- CEO Buhannic put on leave last week after assault accusation
- Buhannic condemns ‘cabal of board members’ in statement
TradingScreen Inc.’s Chief Executive Officer Philippe Buhannic condemned board members who placed him on leave from the financial-software company he co-founded after he was accused of assaulting one of his employees.
TradingScreen’s leadership dispute is the most difficult challenge the company has faced, Buhannic said in a statement published online on May 23. Company directors put Buhannic on a six-month paid leave last week, on the heels of an internal probe over a complaint that he "physically assaulted" a worker in the company’s New York headquarters, according to a transcript of a state court hearing in Delaware.
Buhannic criticized the board members and questioned their motives in his statement.
“This challenge is the toughest we have faced so far by its unfairness," Buhannic said in the statement. “Not only are the rights of shareholders being challenged and a cabal of board members spreading erroneous facts, but the temporary management is also not adequately prepared to lead the company."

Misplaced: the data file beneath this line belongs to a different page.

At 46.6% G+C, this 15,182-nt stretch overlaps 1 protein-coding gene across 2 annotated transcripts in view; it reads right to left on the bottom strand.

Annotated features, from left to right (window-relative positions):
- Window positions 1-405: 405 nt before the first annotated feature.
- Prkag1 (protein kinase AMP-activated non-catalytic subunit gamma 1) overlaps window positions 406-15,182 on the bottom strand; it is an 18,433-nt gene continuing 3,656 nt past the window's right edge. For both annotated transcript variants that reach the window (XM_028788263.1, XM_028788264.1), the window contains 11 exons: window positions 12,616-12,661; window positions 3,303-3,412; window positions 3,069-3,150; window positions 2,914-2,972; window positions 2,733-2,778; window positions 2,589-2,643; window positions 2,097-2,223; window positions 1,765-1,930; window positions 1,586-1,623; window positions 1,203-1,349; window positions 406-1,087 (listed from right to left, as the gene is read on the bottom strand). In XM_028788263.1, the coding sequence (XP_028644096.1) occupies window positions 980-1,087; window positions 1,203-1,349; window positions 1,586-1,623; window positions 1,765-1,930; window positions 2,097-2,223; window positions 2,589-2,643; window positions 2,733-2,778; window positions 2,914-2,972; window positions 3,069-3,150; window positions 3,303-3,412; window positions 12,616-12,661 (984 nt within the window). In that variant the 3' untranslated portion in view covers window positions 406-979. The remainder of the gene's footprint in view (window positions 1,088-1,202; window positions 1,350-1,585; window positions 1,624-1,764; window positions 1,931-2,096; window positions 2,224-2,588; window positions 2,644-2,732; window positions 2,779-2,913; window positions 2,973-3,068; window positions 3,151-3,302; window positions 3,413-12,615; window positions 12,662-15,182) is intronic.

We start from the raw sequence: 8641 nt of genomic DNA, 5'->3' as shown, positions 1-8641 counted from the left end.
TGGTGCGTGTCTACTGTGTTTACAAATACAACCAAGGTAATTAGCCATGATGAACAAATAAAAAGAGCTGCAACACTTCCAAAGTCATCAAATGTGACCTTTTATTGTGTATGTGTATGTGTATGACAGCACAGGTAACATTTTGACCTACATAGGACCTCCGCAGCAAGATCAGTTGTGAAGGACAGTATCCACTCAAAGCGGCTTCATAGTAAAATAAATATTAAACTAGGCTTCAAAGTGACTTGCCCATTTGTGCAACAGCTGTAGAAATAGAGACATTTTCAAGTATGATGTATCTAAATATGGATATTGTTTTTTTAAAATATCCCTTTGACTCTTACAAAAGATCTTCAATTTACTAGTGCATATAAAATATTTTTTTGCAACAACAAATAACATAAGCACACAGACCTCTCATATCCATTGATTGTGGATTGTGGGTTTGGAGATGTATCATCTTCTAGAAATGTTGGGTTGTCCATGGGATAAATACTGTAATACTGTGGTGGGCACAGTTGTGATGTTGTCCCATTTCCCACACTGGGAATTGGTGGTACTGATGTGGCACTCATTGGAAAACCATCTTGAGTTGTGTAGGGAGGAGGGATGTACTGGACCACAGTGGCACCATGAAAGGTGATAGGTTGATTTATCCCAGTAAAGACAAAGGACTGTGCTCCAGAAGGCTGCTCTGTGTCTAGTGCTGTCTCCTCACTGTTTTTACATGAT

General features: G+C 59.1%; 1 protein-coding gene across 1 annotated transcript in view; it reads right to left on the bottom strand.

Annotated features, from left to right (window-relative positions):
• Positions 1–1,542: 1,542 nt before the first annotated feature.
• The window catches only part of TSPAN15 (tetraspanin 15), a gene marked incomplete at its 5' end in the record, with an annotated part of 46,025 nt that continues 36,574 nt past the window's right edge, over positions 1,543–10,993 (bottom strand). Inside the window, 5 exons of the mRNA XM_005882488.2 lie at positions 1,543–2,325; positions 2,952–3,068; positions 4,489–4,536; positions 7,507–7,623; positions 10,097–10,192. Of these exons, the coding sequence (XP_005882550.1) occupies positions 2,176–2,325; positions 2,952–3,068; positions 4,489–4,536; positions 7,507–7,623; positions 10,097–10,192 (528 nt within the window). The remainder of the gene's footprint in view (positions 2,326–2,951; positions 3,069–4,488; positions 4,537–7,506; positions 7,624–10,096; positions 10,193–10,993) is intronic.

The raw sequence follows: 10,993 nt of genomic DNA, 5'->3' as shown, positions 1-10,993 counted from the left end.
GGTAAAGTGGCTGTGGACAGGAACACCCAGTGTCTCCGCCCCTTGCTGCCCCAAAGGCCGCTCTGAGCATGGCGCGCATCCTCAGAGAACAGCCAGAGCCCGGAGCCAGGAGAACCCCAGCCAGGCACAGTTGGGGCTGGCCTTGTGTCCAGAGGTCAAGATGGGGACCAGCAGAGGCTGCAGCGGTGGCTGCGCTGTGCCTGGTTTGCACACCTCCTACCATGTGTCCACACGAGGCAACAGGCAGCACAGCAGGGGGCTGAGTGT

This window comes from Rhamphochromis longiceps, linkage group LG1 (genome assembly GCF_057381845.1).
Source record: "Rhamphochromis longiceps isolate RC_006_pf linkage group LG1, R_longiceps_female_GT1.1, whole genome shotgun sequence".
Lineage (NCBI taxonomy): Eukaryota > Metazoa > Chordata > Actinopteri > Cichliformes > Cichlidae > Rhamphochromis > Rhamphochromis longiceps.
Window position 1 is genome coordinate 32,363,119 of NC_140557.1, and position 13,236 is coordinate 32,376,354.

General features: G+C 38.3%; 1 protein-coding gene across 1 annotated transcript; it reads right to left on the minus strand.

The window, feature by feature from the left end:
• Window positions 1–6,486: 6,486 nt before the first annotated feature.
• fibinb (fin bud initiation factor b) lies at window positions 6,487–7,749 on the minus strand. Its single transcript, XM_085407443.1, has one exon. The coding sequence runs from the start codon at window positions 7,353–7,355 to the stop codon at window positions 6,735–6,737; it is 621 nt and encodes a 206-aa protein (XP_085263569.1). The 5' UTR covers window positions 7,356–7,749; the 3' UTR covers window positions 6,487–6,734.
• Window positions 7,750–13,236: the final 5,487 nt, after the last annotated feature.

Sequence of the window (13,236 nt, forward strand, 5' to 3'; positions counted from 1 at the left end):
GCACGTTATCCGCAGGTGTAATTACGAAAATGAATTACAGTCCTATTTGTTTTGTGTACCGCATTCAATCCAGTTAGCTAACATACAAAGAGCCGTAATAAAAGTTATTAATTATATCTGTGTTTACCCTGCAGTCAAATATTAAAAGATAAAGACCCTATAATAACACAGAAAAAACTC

TradingScreen has been embroiled in a legal battle between Buhannic and members of the company’s board, who sued him earlier this month after he refused to accept their decision to place him on leave and name Director Pierre Schroeder interim CEO in his absence, according to court documents. An internal probe at TradingScreen found "clear and convincing evidence" that Buhannic had "physically assaulted" an employee, according to the court transcript.
Buhannic has long been a fixture in the electronic trading industry. He co-founded TradingScreen, which sells software that helps money managers send investments to the market, in 1999. Bloomberg LP, the parent company of Bloomberg News, offers trading systems to clients and is a competitor of TradingScreen.
TradingScreen was also involved in a dispute over payouts tied to preferred shares, according to documents from a lawsuit filed in Delaware last year. TCV VI LP sued TradingScreen in September, after TradingScreen refused its request to redeem its preferred shares of the company. TradingScreen tried to avoid the payment, saying that it would threaten the company’s ability to continue, according to the documents.
Delaware Chancery Court Judge Travis Laster hasn’t yet ruled on the preferred-share dispute. Laster is also overseeing the board’s suit against Buhannic in connection with the assault claims.
The case is Pierre Schroeder v. Philippe Buhannic, No. 12328, Delaware Chancery Court (Wilmington).